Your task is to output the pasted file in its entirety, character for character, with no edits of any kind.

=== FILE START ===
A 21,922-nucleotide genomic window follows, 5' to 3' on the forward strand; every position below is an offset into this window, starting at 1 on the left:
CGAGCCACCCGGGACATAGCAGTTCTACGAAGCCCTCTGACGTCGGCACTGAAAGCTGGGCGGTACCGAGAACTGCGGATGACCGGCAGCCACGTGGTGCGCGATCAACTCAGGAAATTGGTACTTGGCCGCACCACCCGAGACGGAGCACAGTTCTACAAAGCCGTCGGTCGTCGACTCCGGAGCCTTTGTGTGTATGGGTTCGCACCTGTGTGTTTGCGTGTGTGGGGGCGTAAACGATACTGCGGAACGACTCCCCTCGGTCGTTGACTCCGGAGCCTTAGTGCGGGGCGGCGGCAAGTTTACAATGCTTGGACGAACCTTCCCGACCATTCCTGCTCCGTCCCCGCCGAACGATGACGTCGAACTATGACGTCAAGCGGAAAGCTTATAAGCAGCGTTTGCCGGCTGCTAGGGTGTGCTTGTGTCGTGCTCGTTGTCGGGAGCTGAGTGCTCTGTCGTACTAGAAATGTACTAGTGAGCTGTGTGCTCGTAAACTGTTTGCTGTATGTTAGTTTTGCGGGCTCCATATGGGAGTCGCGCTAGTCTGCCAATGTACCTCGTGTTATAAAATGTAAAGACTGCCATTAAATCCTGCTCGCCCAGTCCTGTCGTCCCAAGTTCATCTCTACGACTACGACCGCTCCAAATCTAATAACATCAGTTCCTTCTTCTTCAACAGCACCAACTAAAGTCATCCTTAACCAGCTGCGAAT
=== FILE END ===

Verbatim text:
A 21,922-nucleotide genomic window follows, 5' to 3' on the forward strand; every position below is an offset into this window, starting at 1 on the left:
CGAGCCACCCGGGACATAGCAGTTCTACGAAGCCCTCTGACGTCGGCACTGAAAGCTGGGCGGTACCGAGAACTGCGGATGACCGGCAGCCACGTGGTGCGCGATCAACTCAGGAAATTGGTACTTGGCCGCACCACCCGAGACGGAGCACAGTTCTACAAAGCCGTCGGTCGTCGACTCCGGAGCCTTTGTGTGTATGGGTTCGCACCTGTGTGTTTGCGTGTGTGGGGGCGTAAACGATACTGCGGAACGACTCCCCTCGGTCGTTGACTCCGGAGCCTTAGTGCGGGGCGGCGGCAAGTTTACAATGCTTGGACGAACCTTCCCGACCATTCCTGCTCCGTCCCCGCCGAACGATGACGTCGAACTATGACGTCAAGCGGAAAGCTTATAAGCAGCGTTTGCCGGCTGCTAGGGTGTGCTTGTGTCGTGCTCGTTGTCGGGAGCTGAGTGCTCTGTCGTACTAGAAATGTACTAGTGAGCTGTGTGCTCGTAAACTGTTTGCTGTATGTTAGTTTTGCGGGCTCCATATGGGAGTCGCGCTAGTCTGCCAATGTACCTCGTGTTATAAAATGTAAAGACTGCCATTAAATCCTGCTCGCCCAGTCCTGTCGTCCCAAGTTCATCTCTACGACTACGACCGCTCCAAATCTAATAACATCAGTTCCTTCTTCTTCAACAGCACCAACTAAAGTCATCCTTAACCAGCTGCGAAT